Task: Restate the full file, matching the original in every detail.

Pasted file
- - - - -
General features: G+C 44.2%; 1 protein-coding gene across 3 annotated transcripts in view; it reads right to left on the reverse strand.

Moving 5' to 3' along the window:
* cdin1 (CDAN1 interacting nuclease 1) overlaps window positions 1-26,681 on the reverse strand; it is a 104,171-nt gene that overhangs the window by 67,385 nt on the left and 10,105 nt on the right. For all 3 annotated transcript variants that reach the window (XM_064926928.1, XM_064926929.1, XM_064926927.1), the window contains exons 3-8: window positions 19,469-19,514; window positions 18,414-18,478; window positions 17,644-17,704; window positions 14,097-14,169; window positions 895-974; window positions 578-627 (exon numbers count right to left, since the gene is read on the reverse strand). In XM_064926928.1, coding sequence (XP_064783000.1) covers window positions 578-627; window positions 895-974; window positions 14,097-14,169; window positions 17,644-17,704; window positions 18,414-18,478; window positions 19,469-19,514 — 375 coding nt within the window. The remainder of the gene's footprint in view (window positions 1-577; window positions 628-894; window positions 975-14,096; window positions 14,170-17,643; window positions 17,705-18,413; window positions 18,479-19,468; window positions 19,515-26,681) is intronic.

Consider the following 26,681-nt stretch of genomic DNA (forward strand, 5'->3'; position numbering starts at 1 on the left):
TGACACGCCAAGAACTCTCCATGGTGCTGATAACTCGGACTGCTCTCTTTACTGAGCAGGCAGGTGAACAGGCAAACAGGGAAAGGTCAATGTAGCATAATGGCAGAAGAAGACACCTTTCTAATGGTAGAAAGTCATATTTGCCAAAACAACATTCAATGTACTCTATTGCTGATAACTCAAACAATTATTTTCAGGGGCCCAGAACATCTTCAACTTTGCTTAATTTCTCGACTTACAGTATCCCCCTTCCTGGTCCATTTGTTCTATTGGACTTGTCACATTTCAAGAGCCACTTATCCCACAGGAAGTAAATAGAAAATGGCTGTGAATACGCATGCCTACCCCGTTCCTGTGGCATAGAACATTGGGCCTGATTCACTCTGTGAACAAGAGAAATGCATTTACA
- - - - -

General features: G+C 44.2%; 1 protein-coding gene across 3 annotated transcripts in view; it reads right to left on the reverse strand.

Moving 5' to 3' along the window:
* cdin1 (CDAN1 interacting nuclease 1) overlaps window positions 1-26,681 on the reverse strand; it is a 104,171-nt gene that overhangs the window by 67,385 nt on the left and 10,105 nt on the right. For all 3 annotated transcript variants that reach the window (XM_064926928.1, XM_064926929.1, XM_064926927.1), the window contains exons 3-8: window positions 19,469-19,514; window positions 18,414-18,478; window positions 17,644-17,704; window positions 14,097-14,169; window positions 895-974; window positions 578-627 (exon numbers count right to left, since the gene is read on the reverse strand). In XM_064926928.1, coding sequence (XP_064783000.1) covers window positions 578-627; window positions 895-974; window positions 14,097-14,169; window positions 17,644-17,704; window positions 18,414-18,478; window positions 19,469-19,514 — 375 coding nt within the window. The remainder of the gene's footprint in view (window positions 1-577; window positions 628-894; window positions 975-14,096; window positions 14,170-17,643; window positions 17,705-18,413; window positions 18,479-19,468; window positions 19,515-26,681) is intronic.

Consider the following 26,681-nt stretch of genomic DNA (forward strand, 5'->3'; position numbering starts at 1 on the left):
TGACACGCCAAGAACTCTCCATGGTGCTGATAACTCGGACTGCTCTCTTTACTGAGCAGGCAGGTGAACAGGCAAACAGGGAAAGGTCAATGTAGCATAATGGCAGAAGAAGACACCTTTCTAATGGTAGAAAGTCATATTTGCCAAAACAACATTCAATGTACTCTATTGCTGATAACTCAAACAATTATTTTCAGGGGCCCAGAACATCTTCAACTTTGCTTAATTTCTCGACTTACAGTATCCCCCTTCCTGGTCCATTTGTTCTATTGGACTTGTCACATTTCAAGAGCCACTTATCCCACAGGAAGTAAATAGAAAATGGCTGTGAATACGCATGCCTACCCCGTTCCTGTGGCATAGAACATTGGGCCTGATTCACTCTGTGAACAAGAGAAATGCATTTACA